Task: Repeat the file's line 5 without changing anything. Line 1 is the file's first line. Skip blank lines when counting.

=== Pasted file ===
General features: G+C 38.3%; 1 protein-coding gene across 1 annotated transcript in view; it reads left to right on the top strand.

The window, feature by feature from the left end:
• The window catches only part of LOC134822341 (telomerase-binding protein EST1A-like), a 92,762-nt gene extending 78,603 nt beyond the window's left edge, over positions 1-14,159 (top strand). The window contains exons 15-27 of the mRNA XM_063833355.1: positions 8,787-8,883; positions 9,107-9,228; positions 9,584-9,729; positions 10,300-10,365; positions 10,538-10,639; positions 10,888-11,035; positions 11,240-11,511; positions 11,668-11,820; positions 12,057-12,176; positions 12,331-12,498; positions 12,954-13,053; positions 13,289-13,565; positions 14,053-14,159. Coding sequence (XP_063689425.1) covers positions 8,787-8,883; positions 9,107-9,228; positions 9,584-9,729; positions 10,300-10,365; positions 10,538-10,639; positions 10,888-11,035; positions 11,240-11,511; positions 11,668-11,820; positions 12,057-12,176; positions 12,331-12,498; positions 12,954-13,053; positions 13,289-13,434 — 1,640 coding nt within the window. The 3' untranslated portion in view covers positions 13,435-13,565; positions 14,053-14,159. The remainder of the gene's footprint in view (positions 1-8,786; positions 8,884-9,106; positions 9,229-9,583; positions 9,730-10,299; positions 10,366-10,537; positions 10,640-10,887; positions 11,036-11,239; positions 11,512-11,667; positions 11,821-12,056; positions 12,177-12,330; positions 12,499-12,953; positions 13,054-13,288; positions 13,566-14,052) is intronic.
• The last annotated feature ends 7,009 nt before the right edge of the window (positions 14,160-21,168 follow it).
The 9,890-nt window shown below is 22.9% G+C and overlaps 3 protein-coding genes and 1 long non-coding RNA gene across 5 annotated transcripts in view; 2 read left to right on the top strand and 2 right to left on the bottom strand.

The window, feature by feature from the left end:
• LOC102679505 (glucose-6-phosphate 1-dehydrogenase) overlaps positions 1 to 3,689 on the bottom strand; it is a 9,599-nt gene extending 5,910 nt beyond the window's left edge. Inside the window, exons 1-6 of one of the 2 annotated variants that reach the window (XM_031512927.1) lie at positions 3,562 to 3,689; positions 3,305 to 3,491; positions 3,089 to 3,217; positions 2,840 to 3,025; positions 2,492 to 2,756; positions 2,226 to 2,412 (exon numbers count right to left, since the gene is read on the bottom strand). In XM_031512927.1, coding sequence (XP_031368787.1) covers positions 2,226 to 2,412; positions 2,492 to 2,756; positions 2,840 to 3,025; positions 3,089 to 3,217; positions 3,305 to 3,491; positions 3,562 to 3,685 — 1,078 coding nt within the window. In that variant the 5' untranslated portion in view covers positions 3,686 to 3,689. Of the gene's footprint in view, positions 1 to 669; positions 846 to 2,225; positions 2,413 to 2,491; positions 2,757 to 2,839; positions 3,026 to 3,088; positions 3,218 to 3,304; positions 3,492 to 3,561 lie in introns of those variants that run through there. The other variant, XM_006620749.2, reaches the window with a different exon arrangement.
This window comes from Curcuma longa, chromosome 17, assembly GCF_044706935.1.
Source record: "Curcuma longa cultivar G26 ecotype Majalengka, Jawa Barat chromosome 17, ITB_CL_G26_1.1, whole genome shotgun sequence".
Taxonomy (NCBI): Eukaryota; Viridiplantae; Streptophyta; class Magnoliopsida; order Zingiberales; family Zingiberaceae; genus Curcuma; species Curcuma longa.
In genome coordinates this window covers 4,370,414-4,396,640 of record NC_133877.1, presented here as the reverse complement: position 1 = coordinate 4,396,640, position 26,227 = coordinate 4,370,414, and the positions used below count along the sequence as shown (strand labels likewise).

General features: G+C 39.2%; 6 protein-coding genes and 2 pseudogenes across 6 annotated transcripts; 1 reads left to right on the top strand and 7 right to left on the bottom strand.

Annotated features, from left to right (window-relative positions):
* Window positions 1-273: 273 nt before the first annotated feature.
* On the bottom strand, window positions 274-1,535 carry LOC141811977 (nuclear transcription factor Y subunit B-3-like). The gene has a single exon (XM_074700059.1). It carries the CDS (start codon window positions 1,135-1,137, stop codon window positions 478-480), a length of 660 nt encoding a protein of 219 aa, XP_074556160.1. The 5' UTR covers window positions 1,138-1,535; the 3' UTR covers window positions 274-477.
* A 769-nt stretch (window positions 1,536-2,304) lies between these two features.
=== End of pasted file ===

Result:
The 9,890-nt window shown below is 22.9% G+C and overlaps 3 protein-coding genes and 1 long non-coding RNA gene across 5 annotated transcripts in view; 2 read left to right on the top strand and 2 right to left on the bottom strand.